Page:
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Reproductive Justice

This guide provides a starting point to learn about reproductive rights, abortion, birth control, and reproductive justice.

Reproductive rights refer to the rights of couples and individuals to determine when and whether to have children as well as their rights to access information and services related to reproductive health. Though reproductive rights are often discussed in relation to access to safe, legal abortions, these rights also relate to the availability of birth control, sex education and outreach, access to fertility resources, maternal and prenatal health care, and freedom from forced or coerced pregnancy, abortion, and sterilization.

The US Constitution does not explicitly protect reproductive rights. In 1973, the Supreme Court of the United States (SCOTUS) ruled in Roe v. Wade that the Fourteenth Amendment protected a woman's right to terminate a pregnancy. Although this technically allowed at least some abortion access options for Americans, the decades of subsequent political and legal campaigns from opponents resulted in SCOTUS overturning its previous decision on June 24, 2022. Because of this, abortions are now illegal once again in many states, and its accessibility is threatened or heavily restricted in many more areas of the country.

Still, state and local governments determine most policies related to reproductive rights. Advocates continue seeking to affirm reproductive rights through new legislation, litigation, and public outreach. Such advocacy still faces significant pushback from organizations that oppose family planning, particularly pregnancy termination and contraceptive use, largely due to religious objections. Like reproductive rights advocates, these organizations have used both the law and public opinion to promote their perspectives.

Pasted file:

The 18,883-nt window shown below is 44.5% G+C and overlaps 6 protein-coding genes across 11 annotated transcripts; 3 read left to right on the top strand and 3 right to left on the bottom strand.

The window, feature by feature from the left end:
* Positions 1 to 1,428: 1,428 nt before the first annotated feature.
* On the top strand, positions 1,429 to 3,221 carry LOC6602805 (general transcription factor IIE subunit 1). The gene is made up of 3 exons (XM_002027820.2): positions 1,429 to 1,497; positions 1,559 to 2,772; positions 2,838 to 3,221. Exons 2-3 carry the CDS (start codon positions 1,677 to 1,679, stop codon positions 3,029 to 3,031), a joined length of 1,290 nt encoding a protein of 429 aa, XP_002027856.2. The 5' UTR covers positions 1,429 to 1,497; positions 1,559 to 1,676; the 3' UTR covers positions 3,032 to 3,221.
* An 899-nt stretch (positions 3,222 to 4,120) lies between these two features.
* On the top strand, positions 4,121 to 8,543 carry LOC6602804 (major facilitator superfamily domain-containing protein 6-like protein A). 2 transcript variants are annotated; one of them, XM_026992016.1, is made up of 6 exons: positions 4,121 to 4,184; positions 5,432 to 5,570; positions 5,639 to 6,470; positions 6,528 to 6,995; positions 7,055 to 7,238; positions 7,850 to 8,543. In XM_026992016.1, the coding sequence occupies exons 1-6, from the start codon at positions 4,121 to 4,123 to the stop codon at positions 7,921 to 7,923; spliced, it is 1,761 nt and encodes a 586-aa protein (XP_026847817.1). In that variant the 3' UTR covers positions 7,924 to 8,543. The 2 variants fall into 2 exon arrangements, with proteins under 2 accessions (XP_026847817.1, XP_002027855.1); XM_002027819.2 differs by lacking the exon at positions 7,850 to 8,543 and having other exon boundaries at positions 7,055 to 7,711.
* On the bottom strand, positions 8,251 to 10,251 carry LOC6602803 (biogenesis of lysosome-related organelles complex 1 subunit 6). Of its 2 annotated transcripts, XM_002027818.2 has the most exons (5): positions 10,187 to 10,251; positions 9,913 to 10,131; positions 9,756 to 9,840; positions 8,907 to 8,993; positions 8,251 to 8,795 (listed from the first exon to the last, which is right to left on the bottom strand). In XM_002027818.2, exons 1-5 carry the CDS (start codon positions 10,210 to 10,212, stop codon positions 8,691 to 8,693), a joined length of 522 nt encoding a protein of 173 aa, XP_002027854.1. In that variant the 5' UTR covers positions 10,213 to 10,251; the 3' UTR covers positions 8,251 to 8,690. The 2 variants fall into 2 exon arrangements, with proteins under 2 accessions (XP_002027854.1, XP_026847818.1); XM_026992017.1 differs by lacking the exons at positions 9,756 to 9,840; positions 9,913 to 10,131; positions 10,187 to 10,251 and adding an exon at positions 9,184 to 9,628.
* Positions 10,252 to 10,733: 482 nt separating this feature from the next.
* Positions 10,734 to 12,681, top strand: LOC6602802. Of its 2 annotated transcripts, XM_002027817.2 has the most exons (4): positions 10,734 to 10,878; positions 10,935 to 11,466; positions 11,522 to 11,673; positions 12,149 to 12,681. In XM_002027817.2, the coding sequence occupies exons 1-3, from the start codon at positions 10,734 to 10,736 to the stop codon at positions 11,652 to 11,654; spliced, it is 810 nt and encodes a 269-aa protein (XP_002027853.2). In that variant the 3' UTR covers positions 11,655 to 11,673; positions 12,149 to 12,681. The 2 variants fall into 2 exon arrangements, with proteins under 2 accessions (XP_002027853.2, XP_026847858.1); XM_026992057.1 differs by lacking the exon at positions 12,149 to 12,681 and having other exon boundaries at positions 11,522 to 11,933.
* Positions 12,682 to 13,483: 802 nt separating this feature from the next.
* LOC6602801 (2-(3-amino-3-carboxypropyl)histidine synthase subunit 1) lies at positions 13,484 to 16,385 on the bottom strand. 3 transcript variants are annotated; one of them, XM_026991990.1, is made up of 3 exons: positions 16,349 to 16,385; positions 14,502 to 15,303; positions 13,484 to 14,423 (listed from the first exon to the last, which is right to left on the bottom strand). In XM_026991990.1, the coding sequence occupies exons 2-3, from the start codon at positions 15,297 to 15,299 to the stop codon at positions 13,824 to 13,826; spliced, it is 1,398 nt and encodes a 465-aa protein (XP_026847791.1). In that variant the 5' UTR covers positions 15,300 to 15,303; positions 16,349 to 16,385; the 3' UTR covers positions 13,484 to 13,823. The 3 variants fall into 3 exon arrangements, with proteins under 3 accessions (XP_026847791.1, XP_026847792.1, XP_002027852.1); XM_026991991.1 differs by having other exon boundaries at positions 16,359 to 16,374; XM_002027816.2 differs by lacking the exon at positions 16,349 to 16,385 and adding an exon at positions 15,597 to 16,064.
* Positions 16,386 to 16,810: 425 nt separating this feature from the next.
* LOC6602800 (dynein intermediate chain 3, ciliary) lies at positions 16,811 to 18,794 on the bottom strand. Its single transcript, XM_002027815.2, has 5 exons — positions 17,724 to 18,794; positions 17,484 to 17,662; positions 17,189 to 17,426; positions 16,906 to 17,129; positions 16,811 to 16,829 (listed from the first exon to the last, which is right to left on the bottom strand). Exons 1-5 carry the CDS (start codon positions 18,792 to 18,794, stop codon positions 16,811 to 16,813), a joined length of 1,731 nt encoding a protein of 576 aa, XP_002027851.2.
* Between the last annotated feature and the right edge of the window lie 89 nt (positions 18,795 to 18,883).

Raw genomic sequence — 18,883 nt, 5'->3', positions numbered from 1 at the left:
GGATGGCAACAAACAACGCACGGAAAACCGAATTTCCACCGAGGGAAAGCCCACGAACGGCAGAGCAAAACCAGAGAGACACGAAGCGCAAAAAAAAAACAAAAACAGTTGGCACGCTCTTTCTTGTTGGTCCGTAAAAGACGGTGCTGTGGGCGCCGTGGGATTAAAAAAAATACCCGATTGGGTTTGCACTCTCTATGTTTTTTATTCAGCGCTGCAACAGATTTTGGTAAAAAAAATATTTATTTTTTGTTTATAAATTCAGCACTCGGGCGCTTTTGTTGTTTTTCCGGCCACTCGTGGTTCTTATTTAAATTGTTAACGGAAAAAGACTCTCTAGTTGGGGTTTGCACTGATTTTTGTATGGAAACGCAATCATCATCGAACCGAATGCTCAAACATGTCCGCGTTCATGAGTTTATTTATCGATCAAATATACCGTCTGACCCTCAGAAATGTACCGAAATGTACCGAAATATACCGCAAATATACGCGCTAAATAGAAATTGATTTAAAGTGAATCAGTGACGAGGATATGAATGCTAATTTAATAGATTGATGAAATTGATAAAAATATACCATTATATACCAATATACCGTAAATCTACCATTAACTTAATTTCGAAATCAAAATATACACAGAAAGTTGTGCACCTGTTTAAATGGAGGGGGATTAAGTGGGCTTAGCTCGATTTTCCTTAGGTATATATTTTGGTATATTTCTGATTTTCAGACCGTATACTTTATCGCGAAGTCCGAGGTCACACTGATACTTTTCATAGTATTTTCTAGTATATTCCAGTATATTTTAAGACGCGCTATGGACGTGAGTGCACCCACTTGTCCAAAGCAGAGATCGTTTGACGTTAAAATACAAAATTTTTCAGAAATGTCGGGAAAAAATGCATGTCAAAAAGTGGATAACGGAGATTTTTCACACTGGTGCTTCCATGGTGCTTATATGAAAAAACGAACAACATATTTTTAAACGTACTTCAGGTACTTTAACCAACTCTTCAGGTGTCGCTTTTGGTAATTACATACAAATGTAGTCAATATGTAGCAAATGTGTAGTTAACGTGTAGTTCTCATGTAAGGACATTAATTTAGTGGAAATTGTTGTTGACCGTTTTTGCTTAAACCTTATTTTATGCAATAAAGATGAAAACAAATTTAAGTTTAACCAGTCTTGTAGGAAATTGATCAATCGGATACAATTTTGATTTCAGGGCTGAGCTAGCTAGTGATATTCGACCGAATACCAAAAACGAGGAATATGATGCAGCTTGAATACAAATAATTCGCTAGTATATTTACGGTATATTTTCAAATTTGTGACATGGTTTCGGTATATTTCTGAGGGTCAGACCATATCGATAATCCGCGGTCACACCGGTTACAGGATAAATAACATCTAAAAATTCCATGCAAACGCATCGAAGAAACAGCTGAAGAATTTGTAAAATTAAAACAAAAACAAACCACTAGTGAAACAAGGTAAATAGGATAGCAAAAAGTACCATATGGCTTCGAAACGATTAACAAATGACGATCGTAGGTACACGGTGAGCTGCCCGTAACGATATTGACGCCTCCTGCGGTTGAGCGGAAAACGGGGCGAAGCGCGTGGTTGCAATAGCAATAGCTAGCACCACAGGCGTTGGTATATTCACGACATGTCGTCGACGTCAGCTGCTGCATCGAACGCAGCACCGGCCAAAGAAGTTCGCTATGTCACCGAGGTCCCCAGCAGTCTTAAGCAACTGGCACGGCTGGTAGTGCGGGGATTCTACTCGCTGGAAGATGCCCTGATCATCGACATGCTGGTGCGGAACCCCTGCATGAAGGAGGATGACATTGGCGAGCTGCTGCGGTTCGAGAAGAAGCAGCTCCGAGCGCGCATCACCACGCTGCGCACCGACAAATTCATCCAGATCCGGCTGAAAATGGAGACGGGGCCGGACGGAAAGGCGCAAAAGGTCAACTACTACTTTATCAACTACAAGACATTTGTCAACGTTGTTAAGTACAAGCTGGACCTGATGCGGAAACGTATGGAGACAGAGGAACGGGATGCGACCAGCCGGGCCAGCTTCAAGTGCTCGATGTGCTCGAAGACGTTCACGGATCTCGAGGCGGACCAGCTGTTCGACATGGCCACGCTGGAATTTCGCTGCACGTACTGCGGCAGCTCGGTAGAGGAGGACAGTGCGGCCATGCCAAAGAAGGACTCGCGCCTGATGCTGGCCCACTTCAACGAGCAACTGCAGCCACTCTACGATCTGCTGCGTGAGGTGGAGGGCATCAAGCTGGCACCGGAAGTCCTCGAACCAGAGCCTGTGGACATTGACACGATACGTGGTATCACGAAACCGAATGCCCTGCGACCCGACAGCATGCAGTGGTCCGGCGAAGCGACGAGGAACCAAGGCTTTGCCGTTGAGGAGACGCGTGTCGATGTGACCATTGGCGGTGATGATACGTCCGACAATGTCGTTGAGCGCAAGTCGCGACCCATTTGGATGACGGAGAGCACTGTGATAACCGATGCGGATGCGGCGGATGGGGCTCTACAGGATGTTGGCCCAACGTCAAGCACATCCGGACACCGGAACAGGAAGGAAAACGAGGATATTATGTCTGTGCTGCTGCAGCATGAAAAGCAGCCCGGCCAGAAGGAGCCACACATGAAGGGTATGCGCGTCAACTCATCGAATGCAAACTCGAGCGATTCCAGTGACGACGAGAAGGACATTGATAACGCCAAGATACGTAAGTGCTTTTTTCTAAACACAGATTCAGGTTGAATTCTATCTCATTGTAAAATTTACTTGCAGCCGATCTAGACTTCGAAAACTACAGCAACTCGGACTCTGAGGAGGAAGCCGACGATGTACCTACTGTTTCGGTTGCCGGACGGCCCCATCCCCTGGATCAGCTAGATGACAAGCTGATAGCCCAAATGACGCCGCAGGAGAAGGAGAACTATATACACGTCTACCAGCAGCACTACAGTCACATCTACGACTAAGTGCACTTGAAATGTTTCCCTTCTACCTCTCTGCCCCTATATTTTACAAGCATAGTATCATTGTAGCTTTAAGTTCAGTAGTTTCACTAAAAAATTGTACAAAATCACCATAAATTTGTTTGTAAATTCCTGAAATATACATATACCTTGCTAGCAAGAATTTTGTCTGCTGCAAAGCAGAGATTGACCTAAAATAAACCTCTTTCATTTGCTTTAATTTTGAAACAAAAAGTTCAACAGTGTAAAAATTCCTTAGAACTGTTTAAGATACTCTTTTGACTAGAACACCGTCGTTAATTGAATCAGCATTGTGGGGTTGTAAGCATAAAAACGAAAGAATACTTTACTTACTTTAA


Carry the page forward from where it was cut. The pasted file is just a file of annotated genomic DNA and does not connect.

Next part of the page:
• Reproductive rights involve having access to information related to reproductive health and being able to make decisions about personal reproductive health.
  • For many years, information related to sex, including information about contraceptive use or abortion services, could not legally be sent through the mail.
  • The debate over reproductive rights often focuses on a woman's right to choose whether to have an abortion and whether the laws governing abortion impede upon a woman's right to privacy or a health-care worker's ability to do their job.
  • Limited understanding and awareness about sex and reproductive health have been linked to increased rates of sexually transmitted infections, unwanted pregnancies, and abortions.
  • Though many types of birth control are covered by insurance and many forms of contraceptives can be obtained without a prescription, millions of Americans still lack access to the full range of birth control methods.

 

The above content was adapted from the following source: Reproductive Rights. (2022). In Gale Opposing Viewpoints Online Collection. Gale. https://link.gale.com/apps/doc/PC3010999318/OVIC?u=purdue_main&sid=bookmark-OVIC&xid=e29cd11e 

History of Reproductive Rights